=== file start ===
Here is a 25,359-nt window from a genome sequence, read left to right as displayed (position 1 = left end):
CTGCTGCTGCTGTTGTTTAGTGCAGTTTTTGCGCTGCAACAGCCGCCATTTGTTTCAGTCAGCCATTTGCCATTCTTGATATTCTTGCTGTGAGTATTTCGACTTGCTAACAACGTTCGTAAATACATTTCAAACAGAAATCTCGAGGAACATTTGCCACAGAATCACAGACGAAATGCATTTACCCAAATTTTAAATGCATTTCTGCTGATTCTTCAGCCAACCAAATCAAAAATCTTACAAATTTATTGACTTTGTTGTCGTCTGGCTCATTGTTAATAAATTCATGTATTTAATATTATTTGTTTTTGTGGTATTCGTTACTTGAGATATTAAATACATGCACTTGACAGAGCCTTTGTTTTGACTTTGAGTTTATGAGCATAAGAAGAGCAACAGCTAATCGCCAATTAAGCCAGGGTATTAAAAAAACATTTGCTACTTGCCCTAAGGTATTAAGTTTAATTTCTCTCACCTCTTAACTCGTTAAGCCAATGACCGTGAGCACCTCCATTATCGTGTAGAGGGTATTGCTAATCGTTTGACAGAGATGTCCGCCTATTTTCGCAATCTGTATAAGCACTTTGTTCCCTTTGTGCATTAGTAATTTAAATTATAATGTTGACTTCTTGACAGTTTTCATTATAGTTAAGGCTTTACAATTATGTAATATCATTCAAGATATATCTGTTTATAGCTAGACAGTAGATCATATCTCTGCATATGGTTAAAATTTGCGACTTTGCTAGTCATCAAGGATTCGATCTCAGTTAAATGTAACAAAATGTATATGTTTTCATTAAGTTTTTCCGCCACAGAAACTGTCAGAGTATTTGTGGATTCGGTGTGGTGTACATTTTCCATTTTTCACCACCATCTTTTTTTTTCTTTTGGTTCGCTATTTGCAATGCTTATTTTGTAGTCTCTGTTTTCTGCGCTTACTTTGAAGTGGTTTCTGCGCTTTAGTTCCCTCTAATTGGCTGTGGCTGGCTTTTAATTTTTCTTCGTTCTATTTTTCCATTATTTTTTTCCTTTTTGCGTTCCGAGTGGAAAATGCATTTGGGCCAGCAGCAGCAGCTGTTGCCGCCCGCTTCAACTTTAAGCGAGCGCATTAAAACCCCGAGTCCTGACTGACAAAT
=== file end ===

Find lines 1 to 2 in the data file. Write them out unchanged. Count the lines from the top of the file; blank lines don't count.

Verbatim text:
Here is a 25,359-nt window from a genome sequence, read left to right as displayed (position 1 = left end):
CTGCTGCTGCTGTTGTTTAGTGCAGTTTTTGCGCTGCAACAGCCGCCATTTGTTTCAGTCAGCCATTTGCCATTCTTGATATTCTTGCTGTGAGTATTTCGACTTGCTAACAACGTTCGTAAATACATTTCAAACAGAAATCTCGAGGAACATTTGCCACAGAATCACAGACGAAATGCATTTACCCAAATTTTAAATGCATTTCTGCTGATTCTTCAGCCAACCAAATCAAAAATCTTACAAATTTATTGACTTTGTTGTCGTCTGGCTCATTGTTAATAAATTCATGTATTTAATATTATTTGTTTTTGTGGTATTCGTTACTTGAGATATTAAATACATGCACTTGACAGAGCCTTTGTTTTGACTTTGAGTTTATGAGCATAAGAAGAGCAACAGCTAATCGCCAATTAAGCCAGGGTATTAAAAAAACATTTGCTACTTGCCCTAAGGTATTAAGTTTAATTTCTCTCACCTCTTAACTCGTTAAGCCAATGACCGTGAGCACCTCCATTATCGTGTAGAGGGTATTGCTAATCGTTTGACAGAGATGTCCGCCTATTTTCGCAATCTGTATAAGCACTTTGTTCCCTTTGTGCATTAGTAATTTAAATTATAATGTTGACTTCTTGACAGTTTTCATTATAGTTAAGGCTTTACAATTATGTAATATCATTCAAGATATATCTGTTTATAGCTAGACAGTAGATCATATCTCTGCATATGGTTAAAATTTGCGACTTTGCTAGTCATCAAGGATTCGATCTCAGTTAAATGTAACAAAATGTATATGTTTTCATTAAGTTTTTCCGCCACAGAAACTGTCAGAGTATTTGTGGATTCGGTGTGGTGTACATTTTCCATTTTTCACCACCATCTTTTTTTTTCTTTTGGTTCGCTATTTGCAATGCTTATTTTGTAGTCTCTGTTTTCTGCGCTTACTTTGAAGTGGTTTCTGCGCTTTAGTTCCCTCTAATTGGCTGTGGCTGGCTTTTAATTTTTCTTCGTTCTATTTTTCCATTATTTTTTTCCTTTTTGCGTTCCGAGTGGAAAATGCATTTGGGCCAGCAGCAGCAGCTGTTGCCGCCCGCTTCAACTTTAAGCGAGCGCATTAAAACCCCGAGTCCTGACTGACAAAT